Beijing: China’s new Nasdaq-style market saw a week of wild yo-yo swings as frenzied investors sent the start-up shares to “ridiculously” high levels, analysts say, warning a correction is on the cards.
The 28 stocks on the ChiNext board in Shenzhen repeatedly tripped circuit-breakers in place to curb rampant speculation as keen buyers ignored warnings from regulators to trade in a “rational” way.
After a massive debut surge for all shares on 30 October, with some soaring as much as 210% amid feverish buying, subsequent sessions saw stocks see-sawing up and down by the 10% limit in place on all Chinese bourses.
“I think it was crazy—the rise was ridiculously high,” said Peter Lai, a director of DBS Vickers in Hong Kong. “Chinese investors are not very rational.”
Yan Li, a Beijing-based analyst at Southwest Securities, said the casino-style trading “shows that investors lack an understanding of the risks”.
“Traditionally Chinese investors tend to chase after new stocks and such a trend will continue. I think the ChiNext board is very likely to see big fluctuations in the future.”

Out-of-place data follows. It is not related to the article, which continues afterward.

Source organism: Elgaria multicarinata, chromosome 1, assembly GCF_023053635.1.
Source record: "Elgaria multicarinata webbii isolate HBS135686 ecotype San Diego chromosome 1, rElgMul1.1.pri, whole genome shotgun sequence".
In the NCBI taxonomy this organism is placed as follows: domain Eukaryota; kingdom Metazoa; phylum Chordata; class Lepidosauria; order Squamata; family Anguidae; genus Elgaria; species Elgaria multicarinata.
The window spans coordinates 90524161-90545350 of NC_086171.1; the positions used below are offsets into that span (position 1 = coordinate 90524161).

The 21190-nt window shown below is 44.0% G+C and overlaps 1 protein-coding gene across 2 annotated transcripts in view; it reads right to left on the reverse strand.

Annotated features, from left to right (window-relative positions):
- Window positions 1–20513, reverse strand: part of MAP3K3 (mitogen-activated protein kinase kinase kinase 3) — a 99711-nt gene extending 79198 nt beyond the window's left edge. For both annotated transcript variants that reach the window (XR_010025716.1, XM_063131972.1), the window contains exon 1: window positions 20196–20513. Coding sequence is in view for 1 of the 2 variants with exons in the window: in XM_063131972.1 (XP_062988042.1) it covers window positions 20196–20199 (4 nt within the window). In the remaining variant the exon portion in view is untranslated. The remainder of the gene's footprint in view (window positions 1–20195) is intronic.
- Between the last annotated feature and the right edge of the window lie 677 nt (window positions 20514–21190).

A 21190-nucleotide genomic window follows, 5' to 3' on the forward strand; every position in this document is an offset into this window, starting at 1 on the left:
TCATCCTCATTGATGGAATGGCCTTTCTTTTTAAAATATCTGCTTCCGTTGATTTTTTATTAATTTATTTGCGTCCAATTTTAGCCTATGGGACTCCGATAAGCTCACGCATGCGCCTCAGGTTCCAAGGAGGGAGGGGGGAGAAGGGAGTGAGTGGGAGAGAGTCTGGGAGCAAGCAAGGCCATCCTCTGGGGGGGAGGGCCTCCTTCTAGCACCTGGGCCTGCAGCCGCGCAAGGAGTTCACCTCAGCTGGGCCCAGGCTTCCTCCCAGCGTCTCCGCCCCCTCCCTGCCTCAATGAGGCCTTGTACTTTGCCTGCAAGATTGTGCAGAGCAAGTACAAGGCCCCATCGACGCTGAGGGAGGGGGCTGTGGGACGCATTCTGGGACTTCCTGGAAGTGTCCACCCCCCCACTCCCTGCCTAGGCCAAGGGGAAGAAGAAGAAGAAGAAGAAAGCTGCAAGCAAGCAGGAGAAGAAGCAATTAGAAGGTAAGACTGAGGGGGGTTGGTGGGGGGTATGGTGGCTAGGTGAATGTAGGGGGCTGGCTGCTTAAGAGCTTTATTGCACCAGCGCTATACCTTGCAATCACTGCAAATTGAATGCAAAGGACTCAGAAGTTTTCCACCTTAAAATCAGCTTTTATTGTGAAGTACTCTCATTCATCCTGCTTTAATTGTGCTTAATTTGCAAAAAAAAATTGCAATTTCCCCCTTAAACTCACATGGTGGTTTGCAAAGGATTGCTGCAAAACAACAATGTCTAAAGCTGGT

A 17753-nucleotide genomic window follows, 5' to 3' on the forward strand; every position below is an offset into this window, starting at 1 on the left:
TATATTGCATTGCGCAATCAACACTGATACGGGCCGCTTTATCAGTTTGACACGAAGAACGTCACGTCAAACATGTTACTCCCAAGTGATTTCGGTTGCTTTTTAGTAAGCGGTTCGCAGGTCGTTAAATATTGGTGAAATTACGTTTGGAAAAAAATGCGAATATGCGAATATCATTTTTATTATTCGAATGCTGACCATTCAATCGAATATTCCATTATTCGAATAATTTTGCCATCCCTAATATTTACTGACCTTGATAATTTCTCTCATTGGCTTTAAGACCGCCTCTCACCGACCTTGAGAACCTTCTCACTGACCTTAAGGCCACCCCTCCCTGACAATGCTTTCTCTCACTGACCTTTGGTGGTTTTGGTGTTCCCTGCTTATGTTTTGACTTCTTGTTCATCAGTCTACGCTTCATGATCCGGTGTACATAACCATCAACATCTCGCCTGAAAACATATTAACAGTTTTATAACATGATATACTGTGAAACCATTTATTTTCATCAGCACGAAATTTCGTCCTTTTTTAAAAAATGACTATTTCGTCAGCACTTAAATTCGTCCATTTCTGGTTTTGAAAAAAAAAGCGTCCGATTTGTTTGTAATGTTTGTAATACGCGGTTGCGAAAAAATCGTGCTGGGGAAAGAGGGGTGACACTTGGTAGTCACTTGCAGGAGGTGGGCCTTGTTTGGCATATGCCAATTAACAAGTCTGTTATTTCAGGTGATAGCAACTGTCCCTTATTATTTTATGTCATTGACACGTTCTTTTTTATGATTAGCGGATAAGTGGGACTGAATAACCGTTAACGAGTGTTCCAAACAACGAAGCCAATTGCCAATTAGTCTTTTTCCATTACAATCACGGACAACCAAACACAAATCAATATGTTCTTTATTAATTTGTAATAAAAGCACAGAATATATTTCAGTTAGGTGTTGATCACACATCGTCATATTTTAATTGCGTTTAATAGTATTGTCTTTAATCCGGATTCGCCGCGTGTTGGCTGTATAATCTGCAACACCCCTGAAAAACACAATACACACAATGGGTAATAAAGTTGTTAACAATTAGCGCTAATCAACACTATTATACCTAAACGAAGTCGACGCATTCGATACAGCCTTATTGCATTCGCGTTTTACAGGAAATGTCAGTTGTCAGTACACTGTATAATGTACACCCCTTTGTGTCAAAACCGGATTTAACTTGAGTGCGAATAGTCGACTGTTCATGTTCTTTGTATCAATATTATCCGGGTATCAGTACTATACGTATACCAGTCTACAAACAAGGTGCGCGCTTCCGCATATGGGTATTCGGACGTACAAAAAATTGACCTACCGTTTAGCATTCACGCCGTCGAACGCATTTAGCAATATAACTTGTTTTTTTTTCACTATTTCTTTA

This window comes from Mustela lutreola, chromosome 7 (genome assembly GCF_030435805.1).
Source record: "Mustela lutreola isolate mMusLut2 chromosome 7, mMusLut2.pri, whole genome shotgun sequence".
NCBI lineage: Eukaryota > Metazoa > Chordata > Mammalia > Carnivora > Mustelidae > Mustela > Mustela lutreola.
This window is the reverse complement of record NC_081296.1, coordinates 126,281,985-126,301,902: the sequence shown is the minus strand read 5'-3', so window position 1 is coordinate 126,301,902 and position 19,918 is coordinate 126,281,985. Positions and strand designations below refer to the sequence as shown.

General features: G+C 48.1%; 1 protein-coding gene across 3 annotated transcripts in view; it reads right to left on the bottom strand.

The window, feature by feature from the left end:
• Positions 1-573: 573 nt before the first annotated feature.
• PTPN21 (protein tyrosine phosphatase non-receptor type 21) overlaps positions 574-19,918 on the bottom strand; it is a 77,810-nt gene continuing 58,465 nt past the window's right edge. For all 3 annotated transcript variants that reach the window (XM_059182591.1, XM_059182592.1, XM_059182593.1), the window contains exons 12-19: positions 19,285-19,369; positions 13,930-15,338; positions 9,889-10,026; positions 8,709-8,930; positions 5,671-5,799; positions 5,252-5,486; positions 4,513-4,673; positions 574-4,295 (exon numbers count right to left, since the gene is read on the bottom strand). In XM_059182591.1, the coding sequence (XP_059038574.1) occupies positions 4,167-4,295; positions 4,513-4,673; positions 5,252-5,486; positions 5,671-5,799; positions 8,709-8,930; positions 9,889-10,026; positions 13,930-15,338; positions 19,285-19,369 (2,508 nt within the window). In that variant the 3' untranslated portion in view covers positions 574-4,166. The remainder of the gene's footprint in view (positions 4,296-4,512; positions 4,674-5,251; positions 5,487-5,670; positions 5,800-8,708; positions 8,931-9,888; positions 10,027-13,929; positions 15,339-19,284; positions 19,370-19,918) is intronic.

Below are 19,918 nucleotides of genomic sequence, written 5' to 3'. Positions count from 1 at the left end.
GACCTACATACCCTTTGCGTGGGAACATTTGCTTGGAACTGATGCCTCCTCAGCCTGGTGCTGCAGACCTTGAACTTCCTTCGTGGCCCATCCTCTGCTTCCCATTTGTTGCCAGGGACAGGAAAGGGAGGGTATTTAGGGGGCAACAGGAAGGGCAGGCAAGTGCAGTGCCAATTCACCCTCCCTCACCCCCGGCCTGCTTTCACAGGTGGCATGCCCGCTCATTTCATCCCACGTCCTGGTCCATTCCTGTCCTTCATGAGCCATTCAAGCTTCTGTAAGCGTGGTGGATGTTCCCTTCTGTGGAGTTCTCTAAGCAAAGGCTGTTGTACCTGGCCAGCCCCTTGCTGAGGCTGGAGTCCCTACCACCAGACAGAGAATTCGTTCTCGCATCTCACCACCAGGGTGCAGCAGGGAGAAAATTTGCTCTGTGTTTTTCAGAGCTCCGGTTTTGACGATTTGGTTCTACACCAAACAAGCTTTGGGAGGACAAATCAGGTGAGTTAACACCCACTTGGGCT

Ahead of the start of ChiNext trade, the chairman of the China Securities Regulatory Commission, Shang Fulin, cautioned investors by saying start-up stocks have potential for strong growth—but also unstable financial results.
The long-awaited board is expected to give small and medium-sized firms access to financing and encourage private equity firms and venture capitalists to back start-ups, in the tradition of Nasdaq.
The first 28 firms to list on the board raised about 16 billion yuan ($2.3 billion) in their initial public offerings—more than double initial forecasts.
Market observers had been worried that ChiNext would draw funds away from the main boards and depress share prices. But so far, the second board appears to have had little impact on main board trading, with China’s benchmark Shanghai Composite Index finishing at its highest closing level in nearly three months on Friday.